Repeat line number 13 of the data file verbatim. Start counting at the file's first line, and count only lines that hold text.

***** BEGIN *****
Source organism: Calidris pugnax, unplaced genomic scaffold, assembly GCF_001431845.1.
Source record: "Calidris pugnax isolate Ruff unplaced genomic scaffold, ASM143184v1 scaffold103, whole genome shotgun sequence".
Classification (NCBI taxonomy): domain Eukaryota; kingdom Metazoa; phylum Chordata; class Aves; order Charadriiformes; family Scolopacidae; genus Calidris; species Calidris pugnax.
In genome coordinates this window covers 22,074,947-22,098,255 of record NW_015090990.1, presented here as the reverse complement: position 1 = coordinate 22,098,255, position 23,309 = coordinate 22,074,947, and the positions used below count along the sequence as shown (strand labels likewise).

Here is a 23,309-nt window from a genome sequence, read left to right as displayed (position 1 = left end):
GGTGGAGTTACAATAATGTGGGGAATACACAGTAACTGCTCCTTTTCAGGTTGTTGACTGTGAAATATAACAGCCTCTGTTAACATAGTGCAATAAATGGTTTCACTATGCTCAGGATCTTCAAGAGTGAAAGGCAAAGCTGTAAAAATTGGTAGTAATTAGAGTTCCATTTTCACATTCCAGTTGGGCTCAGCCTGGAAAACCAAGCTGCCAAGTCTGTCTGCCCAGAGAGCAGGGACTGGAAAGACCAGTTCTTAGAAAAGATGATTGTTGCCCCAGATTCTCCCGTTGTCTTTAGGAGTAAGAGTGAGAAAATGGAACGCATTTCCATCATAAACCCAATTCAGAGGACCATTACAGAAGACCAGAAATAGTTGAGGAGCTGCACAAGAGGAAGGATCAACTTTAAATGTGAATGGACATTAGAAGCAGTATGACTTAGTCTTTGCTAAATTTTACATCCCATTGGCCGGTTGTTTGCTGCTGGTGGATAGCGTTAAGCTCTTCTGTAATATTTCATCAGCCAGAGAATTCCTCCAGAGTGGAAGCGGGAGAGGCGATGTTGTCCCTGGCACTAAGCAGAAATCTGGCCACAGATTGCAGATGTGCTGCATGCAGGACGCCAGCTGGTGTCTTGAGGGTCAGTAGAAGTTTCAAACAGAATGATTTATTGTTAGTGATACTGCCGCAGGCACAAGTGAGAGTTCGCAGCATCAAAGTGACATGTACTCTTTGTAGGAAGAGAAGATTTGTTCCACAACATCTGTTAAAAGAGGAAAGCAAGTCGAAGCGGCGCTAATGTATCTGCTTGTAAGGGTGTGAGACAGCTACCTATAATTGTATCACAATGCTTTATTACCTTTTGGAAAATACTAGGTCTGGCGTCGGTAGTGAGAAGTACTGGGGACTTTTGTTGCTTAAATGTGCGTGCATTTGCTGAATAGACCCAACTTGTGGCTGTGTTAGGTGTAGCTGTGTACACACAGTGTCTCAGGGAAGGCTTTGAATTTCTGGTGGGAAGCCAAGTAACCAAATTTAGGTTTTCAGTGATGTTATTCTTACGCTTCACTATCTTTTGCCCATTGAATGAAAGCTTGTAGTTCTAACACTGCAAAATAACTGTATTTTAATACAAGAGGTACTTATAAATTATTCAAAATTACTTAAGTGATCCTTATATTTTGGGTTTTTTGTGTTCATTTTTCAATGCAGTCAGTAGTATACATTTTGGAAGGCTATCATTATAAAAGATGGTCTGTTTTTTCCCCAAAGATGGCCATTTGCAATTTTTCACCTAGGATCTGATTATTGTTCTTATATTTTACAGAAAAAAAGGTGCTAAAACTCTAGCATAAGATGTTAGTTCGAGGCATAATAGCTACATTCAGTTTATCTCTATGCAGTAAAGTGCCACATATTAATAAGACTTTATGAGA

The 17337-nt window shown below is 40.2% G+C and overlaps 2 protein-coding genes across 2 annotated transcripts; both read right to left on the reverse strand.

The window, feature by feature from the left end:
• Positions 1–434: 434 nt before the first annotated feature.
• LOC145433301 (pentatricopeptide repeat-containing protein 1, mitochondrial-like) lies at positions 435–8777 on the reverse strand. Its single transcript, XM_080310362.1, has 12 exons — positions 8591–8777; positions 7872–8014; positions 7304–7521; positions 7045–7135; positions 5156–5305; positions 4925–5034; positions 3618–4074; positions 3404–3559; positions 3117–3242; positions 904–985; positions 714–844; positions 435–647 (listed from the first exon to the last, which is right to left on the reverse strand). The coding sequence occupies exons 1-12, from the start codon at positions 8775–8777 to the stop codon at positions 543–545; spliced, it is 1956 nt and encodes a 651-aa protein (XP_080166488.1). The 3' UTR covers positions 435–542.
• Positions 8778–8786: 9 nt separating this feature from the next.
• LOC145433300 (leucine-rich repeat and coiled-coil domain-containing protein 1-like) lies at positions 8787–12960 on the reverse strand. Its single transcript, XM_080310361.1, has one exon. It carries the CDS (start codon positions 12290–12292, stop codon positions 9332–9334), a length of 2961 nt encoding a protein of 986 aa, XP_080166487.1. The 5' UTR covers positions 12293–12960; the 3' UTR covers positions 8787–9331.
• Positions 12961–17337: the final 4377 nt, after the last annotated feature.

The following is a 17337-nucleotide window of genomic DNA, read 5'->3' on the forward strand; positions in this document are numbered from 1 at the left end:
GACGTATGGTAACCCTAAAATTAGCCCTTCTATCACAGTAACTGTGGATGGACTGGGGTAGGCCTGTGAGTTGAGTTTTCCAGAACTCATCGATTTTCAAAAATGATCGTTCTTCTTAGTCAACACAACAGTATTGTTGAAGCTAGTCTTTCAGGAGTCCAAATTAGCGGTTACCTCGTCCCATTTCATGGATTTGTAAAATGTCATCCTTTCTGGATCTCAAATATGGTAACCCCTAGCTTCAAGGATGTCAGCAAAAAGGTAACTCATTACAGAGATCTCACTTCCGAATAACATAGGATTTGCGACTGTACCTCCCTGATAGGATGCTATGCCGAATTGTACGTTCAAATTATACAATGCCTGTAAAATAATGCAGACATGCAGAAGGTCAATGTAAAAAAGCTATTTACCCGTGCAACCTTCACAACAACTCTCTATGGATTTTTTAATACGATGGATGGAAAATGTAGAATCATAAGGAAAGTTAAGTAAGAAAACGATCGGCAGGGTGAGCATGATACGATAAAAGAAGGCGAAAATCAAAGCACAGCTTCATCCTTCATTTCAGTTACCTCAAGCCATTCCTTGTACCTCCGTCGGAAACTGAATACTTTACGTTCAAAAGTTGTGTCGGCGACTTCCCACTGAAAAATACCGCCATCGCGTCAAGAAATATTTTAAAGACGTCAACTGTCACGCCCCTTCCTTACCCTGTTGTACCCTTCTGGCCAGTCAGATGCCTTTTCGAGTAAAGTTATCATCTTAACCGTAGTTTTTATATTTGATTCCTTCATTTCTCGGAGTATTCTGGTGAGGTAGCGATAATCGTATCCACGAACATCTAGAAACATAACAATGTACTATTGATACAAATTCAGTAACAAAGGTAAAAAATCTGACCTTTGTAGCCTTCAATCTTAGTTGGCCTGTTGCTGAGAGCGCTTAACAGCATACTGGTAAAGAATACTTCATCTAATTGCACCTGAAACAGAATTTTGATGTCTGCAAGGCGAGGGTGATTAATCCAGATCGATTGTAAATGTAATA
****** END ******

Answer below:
• Positions 12961–17337: the final 4377 nt, after the last annotated feature.